I said it is definitely something that will be difficult to regulate because it will be. As far as I’m aware, no one has “been done” for making money through Airbnb. I also know someone who rents out their house privately but not through Airbnb, there’s no public listing of their rental at all. How can that be regulated?

As for the person I referenced in my article, I didn’t ask them what they do at tax time. That’s not my business.

vintage123 4:40 pm 07 Apr 15

vintage123 said :

rubaiyat said :

vintage123 said :

If you are earning income and not declaring it then you are breaking the tax law. It’s very clearly stated and explained on the ATO webpage. It makes no difference if it is your primary residence and your renting out a room, if someone is paying for it then you are required to declare it as taxable income. As such you are then entitled to claim a percentage of the applicable expenses to reduce the tax burden.

vintage123 said :

If you are earning income and not declaring it then you are breaking the tax law. It’s very clearly stated and explained on the ATO webpage. It makes no difference if it is your primary residence and your renting out a room, if someone is paying for it then you are required to declare it as taxable income. As such you are then entitled to claim a percentage of the applicable expenses to reduce the tax burden.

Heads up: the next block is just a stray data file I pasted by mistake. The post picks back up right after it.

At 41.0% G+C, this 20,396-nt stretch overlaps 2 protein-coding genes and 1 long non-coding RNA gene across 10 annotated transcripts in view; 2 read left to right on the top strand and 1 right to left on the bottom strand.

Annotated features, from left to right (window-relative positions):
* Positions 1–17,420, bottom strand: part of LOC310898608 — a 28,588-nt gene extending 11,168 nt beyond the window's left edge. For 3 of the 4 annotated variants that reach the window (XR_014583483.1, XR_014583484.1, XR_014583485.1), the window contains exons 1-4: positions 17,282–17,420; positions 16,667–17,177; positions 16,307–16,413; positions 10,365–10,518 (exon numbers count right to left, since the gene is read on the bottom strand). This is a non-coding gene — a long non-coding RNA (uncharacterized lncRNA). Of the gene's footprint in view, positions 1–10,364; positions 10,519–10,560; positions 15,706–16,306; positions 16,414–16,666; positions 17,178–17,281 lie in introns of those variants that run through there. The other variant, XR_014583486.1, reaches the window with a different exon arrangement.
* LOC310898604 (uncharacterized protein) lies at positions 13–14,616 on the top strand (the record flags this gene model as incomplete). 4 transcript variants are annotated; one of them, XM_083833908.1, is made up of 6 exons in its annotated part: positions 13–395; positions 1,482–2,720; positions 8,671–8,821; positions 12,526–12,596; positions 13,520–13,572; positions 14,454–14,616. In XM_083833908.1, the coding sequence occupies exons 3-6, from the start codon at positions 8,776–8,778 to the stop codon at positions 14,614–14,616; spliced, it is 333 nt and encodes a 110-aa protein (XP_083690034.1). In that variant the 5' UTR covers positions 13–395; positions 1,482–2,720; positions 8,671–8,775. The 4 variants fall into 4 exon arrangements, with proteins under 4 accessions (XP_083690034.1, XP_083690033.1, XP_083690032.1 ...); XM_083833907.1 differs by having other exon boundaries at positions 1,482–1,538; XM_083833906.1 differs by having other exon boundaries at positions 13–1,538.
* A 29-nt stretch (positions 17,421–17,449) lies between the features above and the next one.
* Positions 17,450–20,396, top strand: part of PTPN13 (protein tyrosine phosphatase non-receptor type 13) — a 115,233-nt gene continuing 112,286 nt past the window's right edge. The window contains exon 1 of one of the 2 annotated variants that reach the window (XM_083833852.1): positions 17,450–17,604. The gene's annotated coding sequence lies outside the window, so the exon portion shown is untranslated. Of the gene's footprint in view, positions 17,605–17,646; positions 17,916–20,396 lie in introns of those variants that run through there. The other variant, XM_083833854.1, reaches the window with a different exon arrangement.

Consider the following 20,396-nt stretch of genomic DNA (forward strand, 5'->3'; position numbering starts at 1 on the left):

The craziness of Australia’s tax system is that that could compromise the tax-free status of your family home.

Your primary residence is only considered tax free if it is not generating any income. As soon as it does, such as in the example of renting out a room then that income is required to be declared at taxed. I am not saying it can’t be done, it can, you just need to follow the rules which is determining the percentage of expenses applicable to the investment minus the income or vice versa and declare the delta.

Oh and the most important point I forgot to mention, is if you do rent out a room and claim expenses this percentage of income production is no longer exempt from capital gains tax. So if you have a 2 bedroom unit and you live in one bedroom and rent the other out and the property increases in value by 100k then 50k of this will be subject to capital gains tax if you were to sell it. Minus any CGT concessions you may be entitled to. So be careful to ensure the benefit of the taxed portion of income offsets any loss in capital growth tax.